AVSC’s Johno McBride talks about return to U.S. Ski Team as coach
After spending the past three years coaching the Aspen Valley Ski and Snowboard Club kids, John “Johno” McBride isn’t worried about transitioning back to the World Cup-caliber skiers.
“I’ve worked with high-level athletes enough to hopefully know how to communicate with them effectively,” McBride said. “The bigger transition is after being here for three years and not travelling a lot, getting back on tour. It’s a moving bus all the time.”
McBride, whose roots are in the Roaring Fork Valley, recently announced his decision to step away from his role as the alpine director at AVSC to rejoin the U.S. Ski Team as its head men’s speed coach ahead of the 2018 Winter Olympics in South Korea. He will replace his sedentary life in Aspen with the chaos of the World Cup circuit, although it’s far from unfamiliar ground for the 52-year-old.
Best known for being Bode Miller’s coach when he won his two overall World Cup titles (2005, 2008), McBride was a coach in some capacity for the U.S. from 1995 until 2009 before serving a four-year stint as a coach for the Canadian ski team. He’s also coached in four previous Olympics, including the 2014 games in Sochi, Russia.
He returned to AVSC, where he once was an athlete, in 2014.
“One of the neatest things for me was talking to some of the athletes and hearing they were encouraging me to come back, so that felt good,” McBride said of rejoining the U.S. team. “If we can find a little bit more consistency in their performance and help them believe in themselves a little bit more, I think there is a lot of promise there.”
McBride said he left both the U.S. and Canadian ski teams “on a great note,” the main reason for him stepping away being his family. And three years later, it was his family that played a big part in his return to the big stage. With his wife and kids already set to live abroad in Spain, being part of the team on the World Cup circuit, which competes predominantly in Europe, simply made a lot of logistical sense.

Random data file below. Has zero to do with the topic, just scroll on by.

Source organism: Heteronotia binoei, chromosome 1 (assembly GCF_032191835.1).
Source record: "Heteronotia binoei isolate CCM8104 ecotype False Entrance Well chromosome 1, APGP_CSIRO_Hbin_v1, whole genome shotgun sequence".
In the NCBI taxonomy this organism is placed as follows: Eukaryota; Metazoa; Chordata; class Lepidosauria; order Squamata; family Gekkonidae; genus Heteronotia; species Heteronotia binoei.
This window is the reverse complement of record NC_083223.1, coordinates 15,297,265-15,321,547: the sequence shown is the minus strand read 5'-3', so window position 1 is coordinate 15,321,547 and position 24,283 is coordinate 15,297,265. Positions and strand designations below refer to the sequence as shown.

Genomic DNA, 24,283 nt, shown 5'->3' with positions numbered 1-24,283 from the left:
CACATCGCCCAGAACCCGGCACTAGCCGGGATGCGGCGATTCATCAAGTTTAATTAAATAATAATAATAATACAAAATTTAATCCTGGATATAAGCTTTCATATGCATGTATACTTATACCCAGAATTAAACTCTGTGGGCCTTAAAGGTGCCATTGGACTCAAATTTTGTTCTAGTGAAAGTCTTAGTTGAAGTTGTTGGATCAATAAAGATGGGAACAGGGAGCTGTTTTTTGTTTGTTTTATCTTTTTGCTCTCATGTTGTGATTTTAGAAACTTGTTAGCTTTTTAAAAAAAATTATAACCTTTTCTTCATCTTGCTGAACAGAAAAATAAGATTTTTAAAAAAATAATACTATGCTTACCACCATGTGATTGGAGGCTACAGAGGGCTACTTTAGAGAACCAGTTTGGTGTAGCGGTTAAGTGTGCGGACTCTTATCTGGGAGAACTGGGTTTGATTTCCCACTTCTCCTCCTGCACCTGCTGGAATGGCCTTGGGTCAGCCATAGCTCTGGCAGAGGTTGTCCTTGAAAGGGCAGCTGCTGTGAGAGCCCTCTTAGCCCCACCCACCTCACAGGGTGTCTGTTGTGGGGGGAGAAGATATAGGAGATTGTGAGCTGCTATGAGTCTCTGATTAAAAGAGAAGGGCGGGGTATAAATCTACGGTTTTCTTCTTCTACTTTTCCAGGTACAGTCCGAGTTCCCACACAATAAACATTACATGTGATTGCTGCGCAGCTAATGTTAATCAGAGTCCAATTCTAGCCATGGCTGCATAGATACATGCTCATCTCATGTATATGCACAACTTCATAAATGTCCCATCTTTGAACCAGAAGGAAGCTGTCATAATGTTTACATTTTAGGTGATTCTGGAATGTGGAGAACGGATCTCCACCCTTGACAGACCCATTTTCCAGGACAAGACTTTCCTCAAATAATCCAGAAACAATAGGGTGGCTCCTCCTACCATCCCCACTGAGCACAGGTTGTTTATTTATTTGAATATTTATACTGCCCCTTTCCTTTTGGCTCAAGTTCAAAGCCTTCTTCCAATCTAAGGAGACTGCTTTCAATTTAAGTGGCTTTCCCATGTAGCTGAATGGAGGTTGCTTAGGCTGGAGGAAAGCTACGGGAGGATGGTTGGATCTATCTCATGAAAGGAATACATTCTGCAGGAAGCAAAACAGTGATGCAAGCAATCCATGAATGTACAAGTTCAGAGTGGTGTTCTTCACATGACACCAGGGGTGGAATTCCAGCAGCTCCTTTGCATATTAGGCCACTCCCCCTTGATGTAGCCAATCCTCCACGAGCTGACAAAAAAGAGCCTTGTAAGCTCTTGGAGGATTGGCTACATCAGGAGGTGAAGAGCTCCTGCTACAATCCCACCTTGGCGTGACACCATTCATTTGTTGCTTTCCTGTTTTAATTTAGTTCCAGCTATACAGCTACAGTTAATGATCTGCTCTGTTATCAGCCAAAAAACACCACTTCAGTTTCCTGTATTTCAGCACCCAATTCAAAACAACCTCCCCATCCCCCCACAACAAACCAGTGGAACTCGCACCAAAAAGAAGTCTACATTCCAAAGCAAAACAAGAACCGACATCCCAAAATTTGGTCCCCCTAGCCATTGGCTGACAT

“It seemed like I might actually be able to see my kids and family more than if I was trying to bounce back and forth across the ocean,” McBride said. “If it turns out to be something that works well for the athletes and the team to have me around, I would surely consider doing it another year.”
While McBride only is committed to this next season and would entertain the notion of staying longer, he also made it clear his heart always will be in Aspen.
“At some point I would like to come back to this club,” McBride said. “I don’t expect them to save me a place here. I want the club to keep rolling forward in a positive manner, with or without me. But I would love to come back. I love this club and this community.”
McBride already is with some of the team training in Norway, but plans to be back in Aspen in the coming weeks to “tidy up.”
The U.S. has conditioning programs set up throughout much of the summer before heading to Chile for its main preseason camp in early August.
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Peter Arnold’s playing career ended after high school, but his time on the ice continues a few decades later. A longtime USA Hockey official and new Aspen resident, Arnold is searching for the next generation of hockey referees among the youth ranks here in the Roaring Fork Valley.